[4] According to Director Freeh,

"The industries that have been the targets in most cases of economic espionage and other collection activities include biotechnology; aerospace; telecommunications, including the technology to build the National Information Infrastructure; computer software and hardware; advanced transportation and engine technology; advanced materials and coatings, including 'stealth' technologies; energy research; defense and armaments technology; manufacturing processes; and semiconductors."

House Hearing, Statement of FBI Director Freeh.

[5] Dowling v. United States, 473 US 207 (1985).

[6] 18 USC §2314.

[7] 18 USC §1341.

[8] 18 USC §1343.

[9] Senate Report 104-359, 104th Cong., 2d Sess. (1996), referred to herein as the "Senate Report," pages 11 and 12.

[10] House Report No. 104-788, 104th cong., 2d Sess. (1996), referred to herein as the "House Report," page 4.

[11] Kewanee Oil Co. v. Bicron Corp., 416 US 470, 181 USPQ 673 (1974).

[12] A review of the UTSA may be found in Milgrim on Trade Secrets, by Roger M. Milgrim, Matthew Bender, New York, Vol. 1, Chapter 1, Release #54 (1996).

[13] The states have adopted various versions of the UTSA; however, a state-by-state analysis of differences between those state laws and the EEA is beyond the scope of this article. Accordingly, the comparison will be drawn to the UTSA approved in 1979 and used as a model for the various individual states.

[14] This statute must be balanced against the Freedom of Information Act ("FOIA"), 5 USC § 552, since information received by government agencies is publicly available under FOIA, unless the information falls under one of the exemptions to FOIA, such as "trade secrets and commercial or financial information obtained from a person, privileged or confidential," 5 USC § 552 (b)(5).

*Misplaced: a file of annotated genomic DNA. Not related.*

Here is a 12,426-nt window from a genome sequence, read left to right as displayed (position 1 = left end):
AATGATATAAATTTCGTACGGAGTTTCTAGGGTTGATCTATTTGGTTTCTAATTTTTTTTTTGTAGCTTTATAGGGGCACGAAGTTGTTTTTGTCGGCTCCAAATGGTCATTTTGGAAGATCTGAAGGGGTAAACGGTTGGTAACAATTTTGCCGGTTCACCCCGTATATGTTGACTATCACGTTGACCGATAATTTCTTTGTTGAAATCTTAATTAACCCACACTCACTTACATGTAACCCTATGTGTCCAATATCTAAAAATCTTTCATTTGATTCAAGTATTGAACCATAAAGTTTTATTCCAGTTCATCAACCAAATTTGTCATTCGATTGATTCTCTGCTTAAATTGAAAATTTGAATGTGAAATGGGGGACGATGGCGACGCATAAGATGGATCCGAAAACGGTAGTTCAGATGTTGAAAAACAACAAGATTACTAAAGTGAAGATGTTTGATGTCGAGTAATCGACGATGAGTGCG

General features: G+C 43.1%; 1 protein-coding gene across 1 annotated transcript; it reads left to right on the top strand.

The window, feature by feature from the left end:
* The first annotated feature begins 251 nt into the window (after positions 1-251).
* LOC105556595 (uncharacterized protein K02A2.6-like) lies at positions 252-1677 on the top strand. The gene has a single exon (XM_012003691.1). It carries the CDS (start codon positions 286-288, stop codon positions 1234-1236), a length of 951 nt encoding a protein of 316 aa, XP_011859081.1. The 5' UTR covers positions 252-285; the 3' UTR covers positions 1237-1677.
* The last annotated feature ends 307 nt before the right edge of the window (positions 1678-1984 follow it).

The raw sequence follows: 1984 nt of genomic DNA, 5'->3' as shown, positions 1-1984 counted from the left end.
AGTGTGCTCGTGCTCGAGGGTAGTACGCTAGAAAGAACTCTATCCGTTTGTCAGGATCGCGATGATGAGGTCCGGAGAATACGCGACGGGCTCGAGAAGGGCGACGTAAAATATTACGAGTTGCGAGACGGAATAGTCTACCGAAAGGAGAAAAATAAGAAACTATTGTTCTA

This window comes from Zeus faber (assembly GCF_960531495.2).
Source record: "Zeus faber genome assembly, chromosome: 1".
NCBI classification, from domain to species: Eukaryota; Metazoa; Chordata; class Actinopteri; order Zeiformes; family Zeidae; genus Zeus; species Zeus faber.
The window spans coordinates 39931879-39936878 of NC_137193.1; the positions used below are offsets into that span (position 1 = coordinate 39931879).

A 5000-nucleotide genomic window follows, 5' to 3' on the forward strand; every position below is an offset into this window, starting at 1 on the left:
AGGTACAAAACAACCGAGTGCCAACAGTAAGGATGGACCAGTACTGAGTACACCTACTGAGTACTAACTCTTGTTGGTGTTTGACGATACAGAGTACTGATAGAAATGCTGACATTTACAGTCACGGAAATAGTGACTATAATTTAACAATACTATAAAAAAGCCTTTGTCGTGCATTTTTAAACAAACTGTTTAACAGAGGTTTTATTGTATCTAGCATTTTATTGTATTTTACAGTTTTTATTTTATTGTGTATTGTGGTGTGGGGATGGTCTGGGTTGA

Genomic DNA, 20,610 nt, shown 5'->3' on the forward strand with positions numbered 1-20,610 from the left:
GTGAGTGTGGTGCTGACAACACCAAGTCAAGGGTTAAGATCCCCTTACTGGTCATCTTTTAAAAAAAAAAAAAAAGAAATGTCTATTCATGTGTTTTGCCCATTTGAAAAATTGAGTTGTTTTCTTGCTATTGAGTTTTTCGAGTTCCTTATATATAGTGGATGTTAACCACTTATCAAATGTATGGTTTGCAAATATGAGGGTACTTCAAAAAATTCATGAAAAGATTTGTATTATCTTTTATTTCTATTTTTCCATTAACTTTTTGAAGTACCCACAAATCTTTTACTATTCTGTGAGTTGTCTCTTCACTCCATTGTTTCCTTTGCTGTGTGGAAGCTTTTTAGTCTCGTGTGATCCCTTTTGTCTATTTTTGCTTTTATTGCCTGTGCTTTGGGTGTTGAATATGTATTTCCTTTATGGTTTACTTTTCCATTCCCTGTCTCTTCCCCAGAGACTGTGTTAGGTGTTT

A further criminal statute affecting intellectual property is provided by the Anticounterfeiting Consumer Protection Act of 1995 which provides for seizure of goods bearing counterfeit trademarks and substantial criminal fines for each instance of counterfeiting.

[15] In the EEA, § 1831 requires substantial ownership, control, sponsorship, command, management, or domination of an entity by a foreign government to be a "foreign instrumentality."

[16] 18 USC §§ 1831 and 1832, respectively.

[17] As defined in § 1839, a trade secret means:

"...all forms and types of financial, business, scientific, technical, economic, or engineering information, including patterns, plans, compilations, program devices, formulas, designs, prototypes, methods, techniques, processes, procedures, programs, or codes, whether tangible or intangible, and whether or how stored, compiled, or memorialized physically, electronically, graphically, photographically or in writing if-
(A) The owner thereof has taken reasonable measures to keep such information secret; and